Hitachi chairman Hiroaki Nakanishi will shortly travel to the UK to ask the government to take a direct stake in the company that is to build and operate a nuclear power plant in Anglesey, Wales. The Wylfa project is now 100% owned by Hitachi Group. Hitachi expects the U.K. government will invite private British companies to participate and hopes to reduce its own stake to less than 50%.
Hitachi has recently concluded that the risk of proceeding with the Anglesey project, at an estimated cost of more than 3 trillion yen ($27.5 billion), is too great to manage on its own as a private company. It plans to withdraw from the project if restructuring negotiations fall through. Such a move would have significant repercussions for nuclear power policy for both Britain and Japan.
Hitachi acquired complete ownership of the Horizon Nuclear Power in 2012 for 89 billion yen as part of its plan to expand its nuclear business into foreign markets. It has spent about 200 billion yen preparing for Horizon's first project, the construction of the Wylfa plant, but hopes to lower its stake in Horizon to less than 50% before construction begins.
In response to Hitachi's concerns, the British government has proposed that UK interests and Japanese public and private interests join with Hitachi to move Anglesey forward. The three sets of shareholders would each put 300 billion yen into the project, giving each a one-third stake. According to sources, the company and the Japanese government see it as too risky for Japanese interests to retain a majority shareholding and hope that British interests will acquire a controlling stake.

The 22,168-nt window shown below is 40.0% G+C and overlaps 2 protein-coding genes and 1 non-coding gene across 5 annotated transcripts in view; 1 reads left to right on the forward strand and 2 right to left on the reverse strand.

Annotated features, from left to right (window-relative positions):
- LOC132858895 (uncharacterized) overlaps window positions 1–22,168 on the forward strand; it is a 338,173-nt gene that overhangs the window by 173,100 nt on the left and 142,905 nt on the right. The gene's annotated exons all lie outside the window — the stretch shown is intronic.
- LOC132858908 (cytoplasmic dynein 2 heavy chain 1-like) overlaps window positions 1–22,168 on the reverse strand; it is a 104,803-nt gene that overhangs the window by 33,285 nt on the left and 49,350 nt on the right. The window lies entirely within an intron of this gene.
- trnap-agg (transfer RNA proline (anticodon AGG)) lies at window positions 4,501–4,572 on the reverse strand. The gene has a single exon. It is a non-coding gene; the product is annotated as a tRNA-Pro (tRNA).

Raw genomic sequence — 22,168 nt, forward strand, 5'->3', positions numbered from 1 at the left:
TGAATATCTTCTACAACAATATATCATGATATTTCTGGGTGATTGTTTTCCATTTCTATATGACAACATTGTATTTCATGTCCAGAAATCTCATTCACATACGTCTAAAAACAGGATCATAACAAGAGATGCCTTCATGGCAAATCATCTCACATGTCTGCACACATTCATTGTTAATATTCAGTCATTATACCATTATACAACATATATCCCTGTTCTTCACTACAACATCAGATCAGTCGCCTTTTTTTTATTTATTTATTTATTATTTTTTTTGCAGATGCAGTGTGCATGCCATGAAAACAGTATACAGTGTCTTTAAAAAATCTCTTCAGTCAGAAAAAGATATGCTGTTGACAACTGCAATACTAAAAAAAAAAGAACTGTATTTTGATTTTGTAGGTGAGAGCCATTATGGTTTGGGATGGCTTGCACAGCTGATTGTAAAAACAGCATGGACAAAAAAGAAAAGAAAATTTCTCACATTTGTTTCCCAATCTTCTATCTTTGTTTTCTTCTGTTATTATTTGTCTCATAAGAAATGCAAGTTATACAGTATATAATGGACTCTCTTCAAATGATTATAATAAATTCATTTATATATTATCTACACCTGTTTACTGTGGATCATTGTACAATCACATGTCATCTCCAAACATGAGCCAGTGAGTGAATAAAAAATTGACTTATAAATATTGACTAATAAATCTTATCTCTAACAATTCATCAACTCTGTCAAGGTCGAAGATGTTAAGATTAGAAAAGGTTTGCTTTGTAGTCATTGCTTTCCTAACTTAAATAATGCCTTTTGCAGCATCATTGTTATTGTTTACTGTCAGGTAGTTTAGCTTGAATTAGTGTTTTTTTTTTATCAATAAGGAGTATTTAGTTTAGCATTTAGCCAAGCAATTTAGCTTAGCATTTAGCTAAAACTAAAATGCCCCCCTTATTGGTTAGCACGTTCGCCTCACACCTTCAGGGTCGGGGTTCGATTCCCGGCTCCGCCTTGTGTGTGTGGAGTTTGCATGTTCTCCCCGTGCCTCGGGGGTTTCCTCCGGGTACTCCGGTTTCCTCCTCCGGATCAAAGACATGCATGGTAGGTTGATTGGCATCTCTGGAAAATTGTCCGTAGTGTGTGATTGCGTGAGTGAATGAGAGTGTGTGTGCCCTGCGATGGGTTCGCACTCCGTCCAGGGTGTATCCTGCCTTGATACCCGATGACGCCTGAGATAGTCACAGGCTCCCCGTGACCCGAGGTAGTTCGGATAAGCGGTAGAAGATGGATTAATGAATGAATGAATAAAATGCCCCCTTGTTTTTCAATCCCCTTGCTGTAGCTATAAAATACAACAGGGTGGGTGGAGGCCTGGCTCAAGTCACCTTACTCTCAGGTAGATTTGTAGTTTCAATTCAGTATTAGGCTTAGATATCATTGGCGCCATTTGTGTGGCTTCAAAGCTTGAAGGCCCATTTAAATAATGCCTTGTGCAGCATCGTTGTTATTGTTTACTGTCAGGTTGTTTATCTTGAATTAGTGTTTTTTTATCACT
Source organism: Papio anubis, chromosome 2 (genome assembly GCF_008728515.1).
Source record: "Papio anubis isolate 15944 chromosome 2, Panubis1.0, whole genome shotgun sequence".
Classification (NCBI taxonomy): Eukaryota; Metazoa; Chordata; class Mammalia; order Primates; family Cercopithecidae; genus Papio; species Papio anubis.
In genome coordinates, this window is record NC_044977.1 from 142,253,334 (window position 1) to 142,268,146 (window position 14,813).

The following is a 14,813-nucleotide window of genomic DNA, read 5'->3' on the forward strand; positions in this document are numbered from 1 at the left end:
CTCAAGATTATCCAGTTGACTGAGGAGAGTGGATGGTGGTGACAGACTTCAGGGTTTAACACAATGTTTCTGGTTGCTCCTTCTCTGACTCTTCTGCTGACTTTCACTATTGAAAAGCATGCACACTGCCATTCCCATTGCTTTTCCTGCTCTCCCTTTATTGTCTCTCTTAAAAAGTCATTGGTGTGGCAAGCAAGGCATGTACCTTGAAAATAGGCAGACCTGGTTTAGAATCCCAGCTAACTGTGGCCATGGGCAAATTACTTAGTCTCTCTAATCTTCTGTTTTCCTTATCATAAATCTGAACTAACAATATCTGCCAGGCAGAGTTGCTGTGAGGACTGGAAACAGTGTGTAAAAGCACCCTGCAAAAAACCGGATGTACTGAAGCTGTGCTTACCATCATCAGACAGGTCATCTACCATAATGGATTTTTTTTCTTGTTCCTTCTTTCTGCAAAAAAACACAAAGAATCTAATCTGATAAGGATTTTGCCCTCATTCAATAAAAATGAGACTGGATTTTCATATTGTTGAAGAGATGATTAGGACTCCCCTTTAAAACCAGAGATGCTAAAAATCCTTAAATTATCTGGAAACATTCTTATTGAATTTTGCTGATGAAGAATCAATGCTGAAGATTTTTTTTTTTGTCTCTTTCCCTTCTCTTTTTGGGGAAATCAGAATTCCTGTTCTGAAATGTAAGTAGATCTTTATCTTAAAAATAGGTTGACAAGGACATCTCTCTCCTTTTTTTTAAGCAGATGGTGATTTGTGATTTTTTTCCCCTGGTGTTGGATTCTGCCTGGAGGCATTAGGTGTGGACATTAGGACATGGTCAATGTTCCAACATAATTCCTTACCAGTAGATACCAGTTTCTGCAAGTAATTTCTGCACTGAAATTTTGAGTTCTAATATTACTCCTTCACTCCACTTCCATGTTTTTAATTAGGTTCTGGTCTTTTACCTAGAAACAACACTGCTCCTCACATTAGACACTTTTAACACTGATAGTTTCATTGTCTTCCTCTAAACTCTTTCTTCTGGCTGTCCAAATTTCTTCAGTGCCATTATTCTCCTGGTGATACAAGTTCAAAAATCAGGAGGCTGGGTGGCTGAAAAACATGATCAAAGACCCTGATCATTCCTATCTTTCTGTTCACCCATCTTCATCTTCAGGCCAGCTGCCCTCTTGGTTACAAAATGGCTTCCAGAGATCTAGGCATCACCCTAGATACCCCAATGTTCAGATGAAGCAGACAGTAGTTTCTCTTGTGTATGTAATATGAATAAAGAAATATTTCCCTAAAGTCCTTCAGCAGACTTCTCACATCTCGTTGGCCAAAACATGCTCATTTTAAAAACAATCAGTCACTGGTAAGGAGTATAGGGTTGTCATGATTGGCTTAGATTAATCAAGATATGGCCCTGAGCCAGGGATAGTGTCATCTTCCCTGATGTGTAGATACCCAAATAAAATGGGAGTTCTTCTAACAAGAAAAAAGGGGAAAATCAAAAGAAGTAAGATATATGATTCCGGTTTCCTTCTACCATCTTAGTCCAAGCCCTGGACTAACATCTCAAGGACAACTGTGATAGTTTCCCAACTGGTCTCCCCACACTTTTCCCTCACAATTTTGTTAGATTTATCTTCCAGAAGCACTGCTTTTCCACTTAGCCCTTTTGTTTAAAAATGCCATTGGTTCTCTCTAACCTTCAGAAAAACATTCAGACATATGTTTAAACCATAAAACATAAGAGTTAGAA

Other key project terms also remain unsettled, including the degree to which London would guarantee the 2 trillion yen in loans that Hitachi sees as needed to finance the development and the price to be paid to Hitachi for the plant’s output. London's proposed price is 20% lower than that requested by Hitachi. The Japanese government plans to guarantee the project's loans.
The UK in December approved the design of the reactor that Hitachi plans to use in Anglesey. The project is now in its final pre-construction phase, with construction slated begin next year. With its domestic nuclear industry still crippled by the legacy of the 2011 Fukushima nuclear accident, Japan has been eager to promote nuclear exports.
• The news drew a strong response from head of Energy at Greenpeace UK Hannah Martin, who said “The market will not invest in new reactors, globally, and nuclear states are trying to minimise their own exposure to this failing industry. Apart from the UK, where for some inexplicable reason nuclear is still seen as a viable option. Unfortunately, when you’re the only customer, you can’t split the bill, and this what we're seeing now as reactor manufacturers insist on the UK taxpayer taking a stake in projects that no bank or hedge fund will touch. None of this economic pain is necessary, of course, there are now far cheaper low carbon options available, if only the government would stop looking back at the 20th century and imagining that it is the future.”